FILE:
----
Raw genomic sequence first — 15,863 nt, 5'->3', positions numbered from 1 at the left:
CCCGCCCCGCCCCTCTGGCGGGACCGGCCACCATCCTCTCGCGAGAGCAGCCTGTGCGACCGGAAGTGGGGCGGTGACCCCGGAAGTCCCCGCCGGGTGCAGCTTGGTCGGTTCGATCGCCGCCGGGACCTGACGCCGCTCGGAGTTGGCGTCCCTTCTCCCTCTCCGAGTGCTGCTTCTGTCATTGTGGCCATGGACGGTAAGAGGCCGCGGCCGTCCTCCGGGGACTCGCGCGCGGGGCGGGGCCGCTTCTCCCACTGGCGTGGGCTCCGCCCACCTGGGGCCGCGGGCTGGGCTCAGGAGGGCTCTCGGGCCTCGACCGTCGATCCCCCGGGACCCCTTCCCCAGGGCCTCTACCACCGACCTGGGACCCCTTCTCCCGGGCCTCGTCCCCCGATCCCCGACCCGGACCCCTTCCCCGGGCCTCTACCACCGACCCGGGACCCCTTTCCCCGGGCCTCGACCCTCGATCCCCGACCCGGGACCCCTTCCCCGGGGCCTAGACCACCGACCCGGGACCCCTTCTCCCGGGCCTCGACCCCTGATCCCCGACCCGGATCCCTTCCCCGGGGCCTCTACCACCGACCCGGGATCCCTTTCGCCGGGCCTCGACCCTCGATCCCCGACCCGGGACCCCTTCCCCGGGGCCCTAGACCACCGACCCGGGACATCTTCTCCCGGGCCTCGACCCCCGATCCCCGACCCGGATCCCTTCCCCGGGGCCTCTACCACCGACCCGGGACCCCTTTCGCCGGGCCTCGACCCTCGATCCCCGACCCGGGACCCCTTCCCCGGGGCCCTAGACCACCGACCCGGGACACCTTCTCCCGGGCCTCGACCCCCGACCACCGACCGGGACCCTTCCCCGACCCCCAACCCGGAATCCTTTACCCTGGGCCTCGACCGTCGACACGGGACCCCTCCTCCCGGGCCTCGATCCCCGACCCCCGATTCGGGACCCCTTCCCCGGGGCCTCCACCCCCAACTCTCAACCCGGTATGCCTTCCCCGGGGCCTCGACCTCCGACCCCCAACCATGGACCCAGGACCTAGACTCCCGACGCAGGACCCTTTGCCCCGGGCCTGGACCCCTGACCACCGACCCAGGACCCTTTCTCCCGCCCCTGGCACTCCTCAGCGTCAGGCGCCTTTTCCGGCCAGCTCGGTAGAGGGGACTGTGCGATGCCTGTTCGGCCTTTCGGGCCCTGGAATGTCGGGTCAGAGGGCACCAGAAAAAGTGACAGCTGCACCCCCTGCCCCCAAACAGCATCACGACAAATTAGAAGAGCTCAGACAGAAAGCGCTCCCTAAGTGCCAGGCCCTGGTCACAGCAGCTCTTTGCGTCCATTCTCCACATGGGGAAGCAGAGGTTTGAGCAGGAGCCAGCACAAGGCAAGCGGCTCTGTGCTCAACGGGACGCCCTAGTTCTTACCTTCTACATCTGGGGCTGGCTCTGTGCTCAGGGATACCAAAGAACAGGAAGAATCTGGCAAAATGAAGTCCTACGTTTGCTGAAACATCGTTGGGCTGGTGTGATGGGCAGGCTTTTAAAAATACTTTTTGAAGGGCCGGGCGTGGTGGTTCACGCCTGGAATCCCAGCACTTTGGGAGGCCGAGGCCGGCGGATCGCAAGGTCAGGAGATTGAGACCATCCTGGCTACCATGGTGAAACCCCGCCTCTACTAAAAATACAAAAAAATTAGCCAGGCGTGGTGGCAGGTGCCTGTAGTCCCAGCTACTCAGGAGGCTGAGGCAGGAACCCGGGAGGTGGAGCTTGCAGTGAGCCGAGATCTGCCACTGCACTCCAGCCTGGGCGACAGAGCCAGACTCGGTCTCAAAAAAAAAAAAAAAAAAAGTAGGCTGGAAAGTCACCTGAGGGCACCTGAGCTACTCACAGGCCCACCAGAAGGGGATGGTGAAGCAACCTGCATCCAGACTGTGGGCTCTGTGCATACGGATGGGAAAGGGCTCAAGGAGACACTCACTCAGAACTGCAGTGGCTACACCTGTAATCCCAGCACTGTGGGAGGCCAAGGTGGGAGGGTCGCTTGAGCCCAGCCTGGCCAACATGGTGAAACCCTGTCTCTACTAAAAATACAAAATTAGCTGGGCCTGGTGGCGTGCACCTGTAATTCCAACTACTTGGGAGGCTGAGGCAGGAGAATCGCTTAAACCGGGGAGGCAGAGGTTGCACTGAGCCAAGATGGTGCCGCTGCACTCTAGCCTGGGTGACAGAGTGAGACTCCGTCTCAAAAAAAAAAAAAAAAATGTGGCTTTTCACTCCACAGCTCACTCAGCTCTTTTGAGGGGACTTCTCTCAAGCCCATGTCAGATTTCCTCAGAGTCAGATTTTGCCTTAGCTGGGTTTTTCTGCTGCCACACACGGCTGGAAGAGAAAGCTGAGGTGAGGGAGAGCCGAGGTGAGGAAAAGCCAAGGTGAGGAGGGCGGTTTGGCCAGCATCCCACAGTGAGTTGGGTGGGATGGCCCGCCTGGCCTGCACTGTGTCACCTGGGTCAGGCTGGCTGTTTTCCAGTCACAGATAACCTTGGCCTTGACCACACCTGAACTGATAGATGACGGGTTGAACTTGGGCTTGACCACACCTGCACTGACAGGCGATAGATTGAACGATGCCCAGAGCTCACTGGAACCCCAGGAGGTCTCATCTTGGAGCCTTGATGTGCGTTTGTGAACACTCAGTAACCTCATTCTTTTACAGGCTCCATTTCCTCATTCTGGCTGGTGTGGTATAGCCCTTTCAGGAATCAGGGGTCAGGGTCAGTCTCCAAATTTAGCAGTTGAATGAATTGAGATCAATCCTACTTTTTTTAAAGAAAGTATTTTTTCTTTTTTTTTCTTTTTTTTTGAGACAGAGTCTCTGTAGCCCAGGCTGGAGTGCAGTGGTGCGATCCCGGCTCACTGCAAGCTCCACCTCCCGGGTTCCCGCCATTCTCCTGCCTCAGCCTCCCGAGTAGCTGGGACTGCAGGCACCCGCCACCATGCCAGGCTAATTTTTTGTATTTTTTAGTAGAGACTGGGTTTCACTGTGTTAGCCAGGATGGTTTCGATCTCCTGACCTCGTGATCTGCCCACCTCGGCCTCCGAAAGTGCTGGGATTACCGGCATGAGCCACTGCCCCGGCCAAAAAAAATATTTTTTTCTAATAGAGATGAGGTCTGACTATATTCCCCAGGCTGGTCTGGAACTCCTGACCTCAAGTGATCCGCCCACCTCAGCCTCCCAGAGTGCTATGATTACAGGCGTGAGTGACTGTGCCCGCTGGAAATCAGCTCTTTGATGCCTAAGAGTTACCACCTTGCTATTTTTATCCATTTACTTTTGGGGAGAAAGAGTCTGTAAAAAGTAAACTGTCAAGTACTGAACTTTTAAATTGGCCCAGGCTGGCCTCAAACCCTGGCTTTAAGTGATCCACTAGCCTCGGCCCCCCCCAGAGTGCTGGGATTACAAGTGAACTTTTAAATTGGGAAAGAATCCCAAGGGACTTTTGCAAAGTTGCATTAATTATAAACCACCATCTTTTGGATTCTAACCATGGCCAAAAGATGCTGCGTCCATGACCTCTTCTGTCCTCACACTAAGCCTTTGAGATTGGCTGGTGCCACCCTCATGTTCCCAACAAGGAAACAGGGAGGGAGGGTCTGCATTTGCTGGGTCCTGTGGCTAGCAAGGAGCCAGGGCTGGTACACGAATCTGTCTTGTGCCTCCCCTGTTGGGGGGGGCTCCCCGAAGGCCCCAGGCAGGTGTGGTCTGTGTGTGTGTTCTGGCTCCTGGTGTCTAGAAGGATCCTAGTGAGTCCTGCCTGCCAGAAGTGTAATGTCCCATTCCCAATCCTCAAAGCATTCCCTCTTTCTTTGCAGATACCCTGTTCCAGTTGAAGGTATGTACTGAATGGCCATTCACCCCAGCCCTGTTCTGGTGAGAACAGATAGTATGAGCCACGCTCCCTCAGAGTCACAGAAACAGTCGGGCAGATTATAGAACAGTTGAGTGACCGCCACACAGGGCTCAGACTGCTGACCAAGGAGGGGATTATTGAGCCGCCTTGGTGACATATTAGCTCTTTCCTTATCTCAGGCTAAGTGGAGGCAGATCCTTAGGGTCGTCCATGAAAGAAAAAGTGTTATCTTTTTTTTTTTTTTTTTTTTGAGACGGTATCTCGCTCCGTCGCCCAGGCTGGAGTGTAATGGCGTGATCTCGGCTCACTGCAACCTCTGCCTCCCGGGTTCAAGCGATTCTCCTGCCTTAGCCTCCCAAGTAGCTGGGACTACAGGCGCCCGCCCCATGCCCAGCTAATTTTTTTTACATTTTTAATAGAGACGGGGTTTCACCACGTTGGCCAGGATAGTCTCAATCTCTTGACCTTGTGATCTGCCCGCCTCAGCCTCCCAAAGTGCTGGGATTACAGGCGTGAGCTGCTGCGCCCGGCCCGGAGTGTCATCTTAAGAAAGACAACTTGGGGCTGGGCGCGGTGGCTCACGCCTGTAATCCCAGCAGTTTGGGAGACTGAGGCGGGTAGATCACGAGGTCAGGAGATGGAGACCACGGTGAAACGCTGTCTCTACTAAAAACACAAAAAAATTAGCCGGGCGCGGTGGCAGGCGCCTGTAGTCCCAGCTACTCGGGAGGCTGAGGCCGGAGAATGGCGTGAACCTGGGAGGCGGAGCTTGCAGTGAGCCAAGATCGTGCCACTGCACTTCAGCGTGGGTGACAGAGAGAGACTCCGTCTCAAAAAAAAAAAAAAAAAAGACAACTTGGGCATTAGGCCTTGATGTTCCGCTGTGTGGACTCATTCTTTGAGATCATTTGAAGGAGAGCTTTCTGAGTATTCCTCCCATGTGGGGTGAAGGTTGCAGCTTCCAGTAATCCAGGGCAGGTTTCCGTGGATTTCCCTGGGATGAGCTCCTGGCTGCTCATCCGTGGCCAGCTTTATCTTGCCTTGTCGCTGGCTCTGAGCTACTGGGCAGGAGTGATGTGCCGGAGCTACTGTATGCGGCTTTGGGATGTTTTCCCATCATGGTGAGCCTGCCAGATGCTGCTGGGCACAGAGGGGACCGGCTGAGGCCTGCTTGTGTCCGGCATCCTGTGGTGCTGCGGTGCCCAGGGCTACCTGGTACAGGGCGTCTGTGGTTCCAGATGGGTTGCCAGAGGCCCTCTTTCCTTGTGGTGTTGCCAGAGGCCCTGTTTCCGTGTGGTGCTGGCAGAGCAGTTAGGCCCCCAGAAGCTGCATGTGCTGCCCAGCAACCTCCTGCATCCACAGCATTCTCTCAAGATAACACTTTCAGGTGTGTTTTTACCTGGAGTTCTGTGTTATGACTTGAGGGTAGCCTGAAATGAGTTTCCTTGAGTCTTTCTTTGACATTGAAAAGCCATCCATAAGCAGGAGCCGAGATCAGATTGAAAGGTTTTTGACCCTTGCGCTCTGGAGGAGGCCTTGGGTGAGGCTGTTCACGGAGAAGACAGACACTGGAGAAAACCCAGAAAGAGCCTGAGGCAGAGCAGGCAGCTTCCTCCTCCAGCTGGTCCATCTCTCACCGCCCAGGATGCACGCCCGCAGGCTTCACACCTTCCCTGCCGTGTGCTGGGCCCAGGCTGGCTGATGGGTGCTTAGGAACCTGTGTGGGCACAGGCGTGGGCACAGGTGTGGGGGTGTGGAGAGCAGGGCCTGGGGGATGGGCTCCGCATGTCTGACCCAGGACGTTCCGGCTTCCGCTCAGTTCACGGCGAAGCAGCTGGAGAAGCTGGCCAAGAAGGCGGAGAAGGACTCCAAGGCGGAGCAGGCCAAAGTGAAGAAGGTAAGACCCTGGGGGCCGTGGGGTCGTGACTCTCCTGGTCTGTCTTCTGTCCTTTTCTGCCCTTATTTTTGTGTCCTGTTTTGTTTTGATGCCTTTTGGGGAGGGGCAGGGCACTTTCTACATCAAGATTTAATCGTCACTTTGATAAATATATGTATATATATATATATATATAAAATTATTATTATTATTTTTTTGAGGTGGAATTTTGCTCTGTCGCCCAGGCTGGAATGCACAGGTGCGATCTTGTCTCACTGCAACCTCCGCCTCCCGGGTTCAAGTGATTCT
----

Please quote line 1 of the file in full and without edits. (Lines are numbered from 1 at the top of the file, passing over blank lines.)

Raw genomic sequence first — 15,863 nt, 5'->3', positions numbered from 1 at the left: